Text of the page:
Coupon Accepted Successfully!


DNA Viruses

1. 1.Smallpox, vaccinia and other poxviruses
a. Poxviruses :
Characterized by brick shaped morphology, visible by light microscope
  1. Double stranded DNA genome
  2. Only DNA viruses that replicate in cytoplasm where viral particles accumulate to form eosinophilic inclusions, or Guarnieri bodies, visible by light microscope 

b. Small Pox : Last case reported in 1977 in Somalia

WHO officially declared in 1980 that small pox has been eradicated completely


c. Factors contributing to this accomplishment :

  1. Universal interest in eliminating this costly disease with high mortality and morbidity
  2. Infection's long incubation and low communicability
  3. Ease of diagnosis of skin lesions by histology or antigen detection
  4. Human - sole reservoir of infection
  5. No carrier state
  6. Availability of live virus vaccine: which was resistant to temperature changes & drying
  7. Only known remaining repositories of small pox virus are in research labs in USA & Russia 

d. Variola Virus : Existed in 2 strains      

  1. Variola Major (Small pox) [ Case mortality - 20 -50%]
  2. Variola Minor (Alastrim) [ Milder form of smallpox case mortality less than 1% ] 

e. Smallpox : Transmission requires close contact

  1. IP : 12 days
  2. C/F : Fever, single crop, macular rash - progressing to typical vesicular and pustular lesion over 1 -2weeks 

f. Vaccinia :   Virus used for vaccination against small pox

  1. Probably derived from cowpox, variola virus or hybrid of the two
  2. Now a laboratory virus, no natural host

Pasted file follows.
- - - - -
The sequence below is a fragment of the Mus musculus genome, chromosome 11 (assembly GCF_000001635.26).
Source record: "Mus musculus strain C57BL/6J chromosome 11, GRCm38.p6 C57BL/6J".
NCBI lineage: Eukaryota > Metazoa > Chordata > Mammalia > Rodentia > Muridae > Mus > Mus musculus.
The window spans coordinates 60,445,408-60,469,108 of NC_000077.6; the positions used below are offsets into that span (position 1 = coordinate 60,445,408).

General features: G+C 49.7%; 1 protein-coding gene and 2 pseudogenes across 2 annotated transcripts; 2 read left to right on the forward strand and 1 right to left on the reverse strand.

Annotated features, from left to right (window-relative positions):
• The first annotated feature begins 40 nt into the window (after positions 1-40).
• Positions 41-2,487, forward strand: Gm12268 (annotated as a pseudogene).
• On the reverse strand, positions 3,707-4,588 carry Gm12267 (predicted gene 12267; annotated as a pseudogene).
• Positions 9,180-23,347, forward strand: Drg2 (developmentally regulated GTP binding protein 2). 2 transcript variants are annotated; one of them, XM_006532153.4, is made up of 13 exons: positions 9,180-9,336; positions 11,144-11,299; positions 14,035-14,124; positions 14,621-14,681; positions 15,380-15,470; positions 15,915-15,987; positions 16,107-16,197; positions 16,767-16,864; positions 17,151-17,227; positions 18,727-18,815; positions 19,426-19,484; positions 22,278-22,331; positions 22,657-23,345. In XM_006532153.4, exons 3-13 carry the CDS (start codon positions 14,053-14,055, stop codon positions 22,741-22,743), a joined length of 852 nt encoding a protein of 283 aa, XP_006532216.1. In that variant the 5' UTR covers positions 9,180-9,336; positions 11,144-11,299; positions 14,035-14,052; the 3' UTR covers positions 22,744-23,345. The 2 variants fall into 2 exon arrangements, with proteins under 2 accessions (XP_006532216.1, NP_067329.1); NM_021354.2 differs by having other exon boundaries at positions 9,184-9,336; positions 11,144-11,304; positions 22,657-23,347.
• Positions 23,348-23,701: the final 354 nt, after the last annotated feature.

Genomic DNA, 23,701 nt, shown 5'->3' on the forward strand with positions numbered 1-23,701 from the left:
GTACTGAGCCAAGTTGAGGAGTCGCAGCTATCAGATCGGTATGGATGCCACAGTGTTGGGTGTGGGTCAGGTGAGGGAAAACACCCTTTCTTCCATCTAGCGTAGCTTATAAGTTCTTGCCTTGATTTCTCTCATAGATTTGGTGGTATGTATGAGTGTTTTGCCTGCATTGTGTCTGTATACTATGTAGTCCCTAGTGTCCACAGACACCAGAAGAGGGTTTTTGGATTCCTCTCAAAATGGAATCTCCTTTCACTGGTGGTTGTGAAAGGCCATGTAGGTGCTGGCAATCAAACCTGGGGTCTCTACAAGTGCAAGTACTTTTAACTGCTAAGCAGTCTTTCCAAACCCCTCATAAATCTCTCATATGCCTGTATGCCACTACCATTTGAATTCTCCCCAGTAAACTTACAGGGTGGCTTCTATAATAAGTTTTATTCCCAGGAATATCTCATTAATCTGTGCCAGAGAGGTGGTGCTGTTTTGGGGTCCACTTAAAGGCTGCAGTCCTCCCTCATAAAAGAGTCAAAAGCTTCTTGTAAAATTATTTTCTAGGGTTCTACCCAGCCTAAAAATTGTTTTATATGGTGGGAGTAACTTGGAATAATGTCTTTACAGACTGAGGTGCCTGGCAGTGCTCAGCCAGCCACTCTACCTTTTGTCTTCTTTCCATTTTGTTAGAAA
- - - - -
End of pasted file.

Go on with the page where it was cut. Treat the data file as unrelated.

3. Per cutaneous administration of vaccinia virus vaccine results in protective cellular and humoral immune response in more than 95% of primary vaccinee
  4. Formation of pustule and scab at the site of inoculation is indicative of immunity
  5. Immunity wanes after 10 - 20yrs; Revaccination after 10yrs - recommended
  6. Routine vaccination for small pox discontinued in 1971
  7. Now recommended for health care employees and lab employees who work directly with vaccinia virus vectors and selected groups exposed to pox viruses (eg Military personnel and individual who work with animals) 

g. Complications :

  1. Generalized vaccinia - in otherwise healthy individual, generally self limited
  2. Eczema vaccinatum - Disseminated cutanoeus lesions in highly susceptible patients with eczema or other chronic skin diseases and is occasionally fatal
  3. Progressive vaccinia (vaccinia necrosum) - severe, potentially fatal illness in individuals with immunodeficiency - acquired / congenital, iatrogenic (glucocorticoid therapy), HIV individuals
  4. Post infectious encephalitis - Rare (3 cases in 1million) - Fatal in 15 - 25% cases with 25% patients with permanent neurological sequelae
  5. Vaccinia can be transmitted to susceptible individuals by vaccinee thus vaccination is C/I in those whose household contacts who have eczema, are immunocompromised or pregnant 

h. Molluscum Contagiosum : Benign disease characterized by

  1. Pearly, flesh coloured umblicated skin lesions 2 - 5mm in diameter
  2. Infection transmitted by close contact including sexual intercourse
  3. Can occur anywhere, but mainly genital region; palms and soles spared
  4. Disease self limited, no systemic complication
  5. Associated with advanced stages of HIV infection. Disease more generalized, severe and persistent in    AIDS patients. Involves face and upper body
  6. Diagnosis: By histological demonstration of cytoplasmic eosinophilic inclusions (molluscum bodies/Henderson Peterson bodies)
  7. The virus has not been cultured so far *Virus identification by electron microscopy & molecular methods

T/t : - No specific systemic treatment

  • Only physical ablation techniques used 

i. Monkey pox viruses :

  1. Infect non human primates
  2. Humans infected if come in direct contact with infected animal
  3. C/F :   * Human disease is rare
  4. Vesicular rash, similar to small pox
  5. Occasionally fatal in children and adults who have not received small pox vaccine 

j. Other pox viruses: Cause localized vesicular lesion when human come in direct contact with infected animal (zoonotic infection)

  1. Cowpox virus
  2. Pseudocow pox virus (Milker's nodule)
  3. Buffalopox   
  4. Bovine papular stomatitis virus
  5. Orf virus (contagious pustular dermatitis)

Test Your Skills Now!
Take a Quiz now
Reviewer Name